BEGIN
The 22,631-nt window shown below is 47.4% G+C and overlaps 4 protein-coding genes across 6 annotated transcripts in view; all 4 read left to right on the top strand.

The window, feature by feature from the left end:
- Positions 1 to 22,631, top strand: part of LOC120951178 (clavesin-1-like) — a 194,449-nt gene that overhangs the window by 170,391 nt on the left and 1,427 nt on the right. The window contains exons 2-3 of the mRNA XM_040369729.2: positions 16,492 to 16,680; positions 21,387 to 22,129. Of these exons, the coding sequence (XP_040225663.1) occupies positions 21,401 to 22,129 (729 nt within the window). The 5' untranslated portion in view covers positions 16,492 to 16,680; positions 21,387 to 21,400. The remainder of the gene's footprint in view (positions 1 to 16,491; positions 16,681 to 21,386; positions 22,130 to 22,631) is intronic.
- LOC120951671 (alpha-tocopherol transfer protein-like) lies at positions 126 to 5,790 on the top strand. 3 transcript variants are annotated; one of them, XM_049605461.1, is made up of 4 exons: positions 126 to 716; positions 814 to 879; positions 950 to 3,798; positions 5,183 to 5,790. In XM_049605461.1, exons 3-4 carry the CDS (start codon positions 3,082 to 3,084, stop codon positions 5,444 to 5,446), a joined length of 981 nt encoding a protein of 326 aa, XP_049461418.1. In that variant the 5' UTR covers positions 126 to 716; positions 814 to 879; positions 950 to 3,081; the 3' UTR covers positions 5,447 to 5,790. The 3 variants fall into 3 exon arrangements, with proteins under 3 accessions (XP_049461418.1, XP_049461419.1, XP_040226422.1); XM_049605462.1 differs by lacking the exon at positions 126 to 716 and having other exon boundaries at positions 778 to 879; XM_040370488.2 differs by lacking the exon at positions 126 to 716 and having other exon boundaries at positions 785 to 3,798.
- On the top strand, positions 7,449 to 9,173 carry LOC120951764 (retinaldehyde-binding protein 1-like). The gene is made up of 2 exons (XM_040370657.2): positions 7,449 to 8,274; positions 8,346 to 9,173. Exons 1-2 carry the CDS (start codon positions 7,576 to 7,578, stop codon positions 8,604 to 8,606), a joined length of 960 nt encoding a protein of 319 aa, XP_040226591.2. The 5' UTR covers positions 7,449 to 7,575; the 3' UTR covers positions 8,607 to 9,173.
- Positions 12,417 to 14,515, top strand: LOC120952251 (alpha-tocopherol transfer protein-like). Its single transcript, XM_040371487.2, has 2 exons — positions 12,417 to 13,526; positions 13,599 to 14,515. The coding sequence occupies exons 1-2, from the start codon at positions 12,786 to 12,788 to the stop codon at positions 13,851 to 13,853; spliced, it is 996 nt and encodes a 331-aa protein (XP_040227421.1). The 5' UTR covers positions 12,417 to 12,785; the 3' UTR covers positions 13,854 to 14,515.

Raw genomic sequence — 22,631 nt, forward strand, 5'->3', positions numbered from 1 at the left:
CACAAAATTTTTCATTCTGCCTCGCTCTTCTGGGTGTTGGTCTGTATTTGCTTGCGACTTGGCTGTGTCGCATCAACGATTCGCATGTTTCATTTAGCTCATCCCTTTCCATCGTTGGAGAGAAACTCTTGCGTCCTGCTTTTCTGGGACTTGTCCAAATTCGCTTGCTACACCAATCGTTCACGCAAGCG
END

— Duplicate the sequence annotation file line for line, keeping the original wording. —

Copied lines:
The 22,631-nt window shown below is 47.4% G+C and overlaps 4 protein-coding genes across 6 annotated transcripts in view; all 4 read left to right on the top strand.

The window, feature by feature from the left end:
- Positions 1 to 22,631, top strand: part of LOC120951178 (clavesin-1-like) — a 194,449-nt gene that overhangs the window by 170,391 nt on the left and 1,427 nt on the right. The window contains exons 2-3 of the mRNA XM_040369729.2: positions 16,492 to 16,680; positions 21,387 to 22,129. Of these exons, the coding sequence (XP_040225663.1) occupies positions 21,401 to 22,129 (729 nt within the window). The 5' untranslated portion in view covers positions 16,492 to 16,680; positions 21,387 to 21,400. The remainder of the gene's footprint in view (positions 1 to 16,491; positions 16,681 to 21,386; positions 22,130 to 22,631) is intronic.
- LOC120951671 (alpha-tocopherol transfer protein-like) lies at positions 126 to 5,790 on the top strand. 3 transcript variants are annotated; one of them, XM_049605461.1, is made up of 4 exons: positions 126 to 716; positions 814 to 879; positions 950 to 3,798; positions 5,183 to 5,790. In XM_049605461.1, exons 3-4 carry the CDS (start codon positions 3,082 to 3,084, stop codon positions 5,444 to 5,446), a joined length of 981 nt encoding a protein of 326 aa, XP_049461418.1. In that variant the 5' UTR covers positions 126 to 716; positions 814 to 879; positions 950 to 3,081; the 3' UTR covers positions 5,447 to 5,790. The 3 variants fall into 3 exon arrangements, with proteins under 3 accessions (XP_049461418.1, XP_049461419.1, XP_040226422.1); XM_049605462.1 differs by lacking the exon at positions 126 to 716 and having other exon boundaries at positions 778 to 879; XM_040370488.2 differs by lacking the exon at positions 126 to 716 and having other exon boundaries at positions 785 to 3,798.
- On the top strand, positions 7,449 to 9,173 carry LOC120951764 (retinaldehyde-binding protein 1-like). The gene is made up of 2 exons (XM_040370657.2): positions 7,449 to 8,274; positions 8,346 to 9,173. Exons 1-2 carry the CDS (start codon positions 7,576 to 7,578, stop codon positions 8,604 to 8,606), a joined length of 960 nt encoding a protein of 319 aa, XP_040226591.2. The 5' UTR covers positions 7,449 to 7,575; the 3' UTR covers positions 8,607 to 9,173.
- Positions 12,417 to 14,515, top strand: LOC120952251 (alpha-tocopherol transfer protein-like). Its single transcript, XM_040371487.2, has 2 exons — positions 12,417 to 13,526; positions 13,599 to 14,515. The coding sequence occupies exons 1-2, from the start codon at positions 12,786 to 12,788 to the stop codon at positions 13,851 to 13,853; spliced, it is 996 nt and encodes a 331-aa protein (XP_040227421.1). The 5' UTR covers positions 12,417 to 12,785; the 3' UTR covers positions 13,854 to 14,515.

Raw genomic sequence — 22,631 nt, forward strand, 5'->3', positions numbered from 1 at the left:
CACAAAATTTTTCATTCTGCCTCGCTCTTCTGGGTGTTGGTCTGTATTTGCTTGCGACTTGGCTGTGTCGCATCAACGATTCGCATGTTTCATTTAGCTCATCCCTTTCCATCGTTGGAGAGAAACTCTTGCGTCCTGCTTTTCTGGGACTTGTCCAAATTCGCTTGCTACACCAATCGTTCACGCAAGCG